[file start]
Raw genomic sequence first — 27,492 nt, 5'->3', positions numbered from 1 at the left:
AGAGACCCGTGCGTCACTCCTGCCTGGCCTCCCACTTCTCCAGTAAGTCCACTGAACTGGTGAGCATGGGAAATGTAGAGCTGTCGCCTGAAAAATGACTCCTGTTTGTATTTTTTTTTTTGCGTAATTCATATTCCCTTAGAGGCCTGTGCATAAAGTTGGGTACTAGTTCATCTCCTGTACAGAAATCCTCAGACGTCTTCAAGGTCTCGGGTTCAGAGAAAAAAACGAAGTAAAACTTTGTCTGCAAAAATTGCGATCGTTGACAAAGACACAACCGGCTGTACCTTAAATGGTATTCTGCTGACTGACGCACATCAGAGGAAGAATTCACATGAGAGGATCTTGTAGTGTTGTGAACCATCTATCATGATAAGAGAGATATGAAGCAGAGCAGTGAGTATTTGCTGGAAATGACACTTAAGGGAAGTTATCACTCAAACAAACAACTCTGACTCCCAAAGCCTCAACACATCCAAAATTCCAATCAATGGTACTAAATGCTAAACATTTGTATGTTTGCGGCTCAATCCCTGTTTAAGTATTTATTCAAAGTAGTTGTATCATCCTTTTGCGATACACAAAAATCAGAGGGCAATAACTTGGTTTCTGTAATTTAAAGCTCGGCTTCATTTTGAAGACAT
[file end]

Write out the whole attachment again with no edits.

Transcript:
Raw genomic sequence first — 27,492 nt, 5'->3', positions numbered from 1 at the left:
AGAGACCCGTGCGTCACTCCTGCCTGGCCTCCCACTTCTCCAGTAAGTCCACTGAACTGGTGAGCATGGGAAATGTAGAGCTGTCGCCTGAAAAATGACTCCTGTTTGTATTTTTTTTTTTGCGTAATTCATATTCCCTTAGAGGCCTGTGCATAAAGTTGGGTACTAGTTCATCTCCTGTACAGAAATCCTCAGACGTCTTCAAGGTCTCGGGTTCAGAGAAAAAAACGAAGTAAAACTTTGTCTGCAAAAATTGCGATCGTTGACAAAGACACAACCGGCTGTACCTTAAATGGTATTCTGCTGACTGACGCACATCAGAGGAAGAATTCACATGAGAGGATCTTGTAGTGTTGTGAACCATCTATCATGATAAGAGAGATATGAAGCAGAGCAGTGAGTATTTGCTGGAAATGACACTTAAGGGAAGTTATCACTCAAACAAACAACTCTGACTCCCAAAGCCTCAACACATCCAAAATTCCAATCAATGGTACTAAATGCTAAACATTTGTATGTTTGCGGCTCAATCCCTGTTTAAGTATTTATTCAAAGTAGTTGTATCATCCTTTTGCGATACACAAAAATCAGAGGGCAATAACTTGGTTTCTGTAATTTAAAGCTCGGCTTCATTTTGAAGACAT